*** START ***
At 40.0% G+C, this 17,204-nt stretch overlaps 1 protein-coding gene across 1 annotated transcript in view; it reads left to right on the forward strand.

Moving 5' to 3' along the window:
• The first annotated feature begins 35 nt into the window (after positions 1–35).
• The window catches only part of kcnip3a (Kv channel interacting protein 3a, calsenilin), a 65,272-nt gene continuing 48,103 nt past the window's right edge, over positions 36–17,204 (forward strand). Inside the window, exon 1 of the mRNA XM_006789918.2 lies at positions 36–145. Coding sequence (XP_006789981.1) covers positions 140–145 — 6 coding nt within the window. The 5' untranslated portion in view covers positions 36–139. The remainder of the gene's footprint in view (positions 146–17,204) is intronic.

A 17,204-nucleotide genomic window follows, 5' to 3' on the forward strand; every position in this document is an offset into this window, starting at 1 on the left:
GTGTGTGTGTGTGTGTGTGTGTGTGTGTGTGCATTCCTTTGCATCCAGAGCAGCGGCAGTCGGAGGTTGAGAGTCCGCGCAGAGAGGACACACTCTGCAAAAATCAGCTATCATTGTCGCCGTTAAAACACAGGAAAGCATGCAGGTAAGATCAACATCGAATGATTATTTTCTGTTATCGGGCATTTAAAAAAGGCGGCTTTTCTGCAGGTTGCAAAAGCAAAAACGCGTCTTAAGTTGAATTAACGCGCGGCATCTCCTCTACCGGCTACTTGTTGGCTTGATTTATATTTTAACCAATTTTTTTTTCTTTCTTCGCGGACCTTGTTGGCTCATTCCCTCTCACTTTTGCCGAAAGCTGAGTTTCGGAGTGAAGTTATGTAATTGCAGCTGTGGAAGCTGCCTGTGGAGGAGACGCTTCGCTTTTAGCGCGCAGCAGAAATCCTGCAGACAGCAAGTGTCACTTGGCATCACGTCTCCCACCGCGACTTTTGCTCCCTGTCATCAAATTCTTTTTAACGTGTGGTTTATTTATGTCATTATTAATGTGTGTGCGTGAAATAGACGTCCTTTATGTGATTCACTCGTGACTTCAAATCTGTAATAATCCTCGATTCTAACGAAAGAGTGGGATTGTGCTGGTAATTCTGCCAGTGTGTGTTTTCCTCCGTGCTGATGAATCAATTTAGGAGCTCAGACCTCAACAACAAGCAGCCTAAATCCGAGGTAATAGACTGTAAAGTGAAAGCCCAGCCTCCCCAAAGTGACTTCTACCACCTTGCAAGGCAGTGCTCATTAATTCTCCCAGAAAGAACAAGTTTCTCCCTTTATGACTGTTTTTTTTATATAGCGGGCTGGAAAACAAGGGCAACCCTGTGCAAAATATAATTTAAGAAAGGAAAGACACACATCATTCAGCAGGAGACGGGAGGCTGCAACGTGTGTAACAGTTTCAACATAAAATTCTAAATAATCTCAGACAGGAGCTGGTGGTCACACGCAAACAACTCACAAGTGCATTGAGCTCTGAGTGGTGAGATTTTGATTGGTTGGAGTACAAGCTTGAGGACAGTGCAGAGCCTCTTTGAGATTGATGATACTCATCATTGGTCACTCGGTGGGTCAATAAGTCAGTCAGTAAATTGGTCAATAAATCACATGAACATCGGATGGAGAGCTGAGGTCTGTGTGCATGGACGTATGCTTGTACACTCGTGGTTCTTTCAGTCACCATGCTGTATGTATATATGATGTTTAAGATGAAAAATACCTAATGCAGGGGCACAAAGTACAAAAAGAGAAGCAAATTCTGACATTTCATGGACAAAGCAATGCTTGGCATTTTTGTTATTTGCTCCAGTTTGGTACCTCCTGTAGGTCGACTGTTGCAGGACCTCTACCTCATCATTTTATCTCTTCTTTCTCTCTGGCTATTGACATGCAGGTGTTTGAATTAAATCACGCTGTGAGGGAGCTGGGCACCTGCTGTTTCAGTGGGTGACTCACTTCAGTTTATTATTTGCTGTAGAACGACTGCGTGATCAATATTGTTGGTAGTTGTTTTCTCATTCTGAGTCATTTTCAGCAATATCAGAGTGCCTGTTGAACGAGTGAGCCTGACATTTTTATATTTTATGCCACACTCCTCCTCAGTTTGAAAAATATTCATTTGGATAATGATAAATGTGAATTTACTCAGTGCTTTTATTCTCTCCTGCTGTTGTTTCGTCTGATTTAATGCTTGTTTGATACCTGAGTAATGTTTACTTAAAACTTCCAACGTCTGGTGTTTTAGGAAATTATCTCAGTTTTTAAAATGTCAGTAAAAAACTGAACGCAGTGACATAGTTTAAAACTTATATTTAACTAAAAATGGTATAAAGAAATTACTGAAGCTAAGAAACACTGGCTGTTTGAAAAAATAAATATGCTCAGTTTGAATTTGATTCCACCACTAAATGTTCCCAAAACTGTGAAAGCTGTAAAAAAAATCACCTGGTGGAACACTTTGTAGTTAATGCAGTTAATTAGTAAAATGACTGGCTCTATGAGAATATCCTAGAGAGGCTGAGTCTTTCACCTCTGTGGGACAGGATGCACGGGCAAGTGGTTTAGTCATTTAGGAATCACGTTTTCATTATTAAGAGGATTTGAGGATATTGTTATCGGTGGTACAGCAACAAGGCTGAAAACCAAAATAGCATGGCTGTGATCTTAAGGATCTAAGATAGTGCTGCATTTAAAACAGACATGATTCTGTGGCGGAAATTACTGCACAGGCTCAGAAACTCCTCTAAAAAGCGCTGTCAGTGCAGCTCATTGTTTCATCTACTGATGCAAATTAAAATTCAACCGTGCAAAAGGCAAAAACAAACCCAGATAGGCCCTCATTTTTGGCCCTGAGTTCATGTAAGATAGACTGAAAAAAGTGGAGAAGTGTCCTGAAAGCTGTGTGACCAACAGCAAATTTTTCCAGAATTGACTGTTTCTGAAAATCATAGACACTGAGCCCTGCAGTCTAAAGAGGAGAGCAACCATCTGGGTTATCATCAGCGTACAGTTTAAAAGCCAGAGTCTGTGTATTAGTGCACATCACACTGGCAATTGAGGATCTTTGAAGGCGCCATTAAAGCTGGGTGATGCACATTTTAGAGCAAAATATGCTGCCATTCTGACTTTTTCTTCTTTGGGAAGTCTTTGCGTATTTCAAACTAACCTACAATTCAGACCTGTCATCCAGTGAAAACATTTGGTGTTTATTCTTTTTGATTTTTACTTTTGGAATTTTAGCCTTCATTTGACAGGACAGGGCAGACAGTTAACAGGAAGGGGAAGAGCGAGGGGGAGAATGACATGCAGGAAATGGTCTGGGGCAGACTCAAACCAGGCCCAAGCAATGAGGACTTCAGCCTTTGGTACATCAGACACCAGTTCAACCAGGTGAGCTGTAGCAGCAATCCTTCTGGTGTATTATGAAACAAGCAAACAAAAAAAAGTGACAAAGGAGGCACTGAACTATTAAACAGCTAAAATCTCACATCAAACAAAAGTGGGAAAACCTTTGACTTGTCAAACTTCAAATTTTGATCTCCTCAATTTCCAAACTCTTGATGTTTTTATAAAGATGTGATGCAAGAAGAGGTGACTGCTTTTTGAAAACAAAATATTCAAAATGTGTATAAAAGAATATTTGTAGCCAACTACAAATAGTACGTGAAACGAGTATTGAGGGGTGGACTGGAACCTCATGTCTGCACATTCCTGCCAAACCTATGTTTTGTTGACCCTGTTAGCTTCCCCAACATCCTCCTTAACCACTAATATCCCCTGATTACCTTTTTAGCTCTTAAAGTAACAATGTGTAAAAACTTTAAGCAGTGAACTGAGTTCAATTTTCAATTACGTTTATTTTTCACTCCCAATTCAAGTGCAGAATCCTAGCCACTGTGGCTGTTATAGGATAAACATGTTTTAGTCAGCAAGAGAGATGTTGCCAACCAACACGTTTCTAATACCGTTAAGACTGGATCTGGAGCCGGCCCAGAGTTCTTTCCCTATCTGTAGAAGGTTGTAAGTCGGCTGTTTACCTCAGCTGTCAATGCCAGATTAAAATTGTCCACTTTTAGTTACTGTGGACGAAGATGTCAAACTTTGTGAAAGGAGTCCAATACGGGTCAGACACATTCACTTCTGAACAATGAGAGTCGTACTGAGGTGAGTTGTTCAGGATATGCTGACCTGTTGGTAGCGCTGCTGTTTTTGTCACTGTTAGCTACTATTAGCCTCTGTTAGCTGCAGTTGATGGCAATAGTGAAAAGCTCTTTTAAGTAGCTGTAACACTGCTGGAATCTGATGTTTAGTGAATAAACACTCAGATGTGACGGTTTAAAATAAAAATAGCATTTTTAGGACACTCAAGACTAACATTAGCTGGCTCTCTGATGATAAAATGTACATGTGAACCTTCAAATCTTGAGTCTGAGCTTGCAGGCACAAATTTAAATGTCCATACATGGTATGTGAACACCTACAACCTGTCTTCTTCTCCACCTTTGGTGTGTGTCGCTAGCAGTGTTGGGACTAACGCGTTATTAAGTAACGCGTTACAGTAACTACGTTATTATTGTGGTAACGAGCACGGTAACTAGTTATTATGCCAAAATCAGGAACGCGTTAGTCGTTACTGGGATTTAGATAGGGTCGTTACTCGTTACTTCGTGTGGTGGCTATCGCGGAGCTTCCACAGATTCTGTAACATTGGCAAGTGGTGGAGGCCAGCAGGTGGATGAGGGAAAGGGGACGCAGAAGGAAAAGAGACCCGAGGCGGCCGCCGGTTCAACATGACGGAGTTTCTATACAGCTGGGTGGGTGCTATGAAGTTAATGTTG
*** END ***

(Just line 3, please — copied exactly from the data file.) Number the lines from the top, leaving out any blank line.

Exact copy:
• The first annotated feature begins 35 nt into the window (after positions 1–35).